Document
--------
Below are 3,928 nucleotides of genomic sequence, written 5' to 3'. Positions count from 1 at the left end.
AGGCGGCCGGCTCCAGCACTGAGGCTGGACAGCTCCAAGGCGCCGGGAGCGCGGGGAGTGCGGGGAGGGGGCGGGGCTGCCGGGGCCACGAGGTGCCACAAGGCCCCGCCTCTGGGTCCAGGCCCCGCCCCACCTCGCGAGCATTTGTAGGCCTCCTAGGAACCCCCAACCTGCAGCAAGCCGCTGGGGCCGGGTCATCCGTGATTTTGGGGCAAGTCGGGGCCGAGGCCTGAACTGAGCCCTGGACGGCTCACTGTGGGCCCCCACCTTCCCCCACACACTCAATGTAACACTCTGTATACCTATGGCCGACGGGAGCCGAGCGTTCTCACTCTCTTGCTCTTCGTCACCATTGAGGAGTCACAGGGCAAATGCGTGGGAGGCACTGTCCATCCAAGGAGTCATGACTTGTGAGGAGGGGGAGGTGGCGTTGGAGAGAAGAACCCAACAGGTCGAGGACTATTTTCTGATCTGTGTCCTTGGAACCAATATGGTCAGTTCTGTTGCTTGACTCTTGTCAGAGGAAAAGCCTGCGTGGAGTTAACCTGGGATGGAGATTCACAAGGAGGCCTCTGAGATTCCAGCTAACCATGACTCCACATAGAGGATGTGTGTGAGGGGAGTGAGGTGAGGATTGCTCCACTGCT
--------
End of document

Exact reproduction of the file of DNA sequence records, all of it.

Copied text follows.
Below are 3,928 nucleotides of genomic sequence, written 5' to 3'. Positions count from 1 at the left end.
AGGCGGCCGGCTCCAGCACTGAGGCTGGACAGCTCCAAGGCGCCGGGAGCGCGGGGAGTGCGGGGAGGGGGCGGGGCTGCCGGGGCCACGAGGTGCCACAAGGCCCCGCCTCTGGGTCCAGGCCCCGCCCCACCTCGCGAGCATTTGTAGGCCTCCTAGGAACCCCCAACCTGCAGCAAGCCGCTGGGGCCGGGTCATCCGTGATTTTGGGGCAAGTCGGGGCCGAGGCCTGAACTGAGCCCTGGACGGCTCACTGTGGGCCCCCACCTTCCCCCACACACTCAATGTAACACTCTGTATACCTATGGCCGACGGGAGCCGAGCGTTCTCACTCTCTTGCTCTTCGTCACCATTGAGGAGTCACAGGGCAAATGCGTGGGAGGCACTGTCCATCCAAGGAGTCATGACTTGTGAGGAGGGGGAGGTGGCGTTGGAGAGAAGAACCCAACAGGTCGAGGACTATTTTCTGATCTGTGTCCTTGGAACCAATATGGTCAGTTCTGTTGCTTGACTCTTGTCAGAGGAAAAGCCTGCGTGGAGTTAACCTGGGATGGAGATTCACAAGGAGGCCTCTGAGATTCCAGCTAACCATGACTCCACATAGAGGATGTGTGTGAGGGGAGTGAGGTGAGGATTGCTCCACTGCT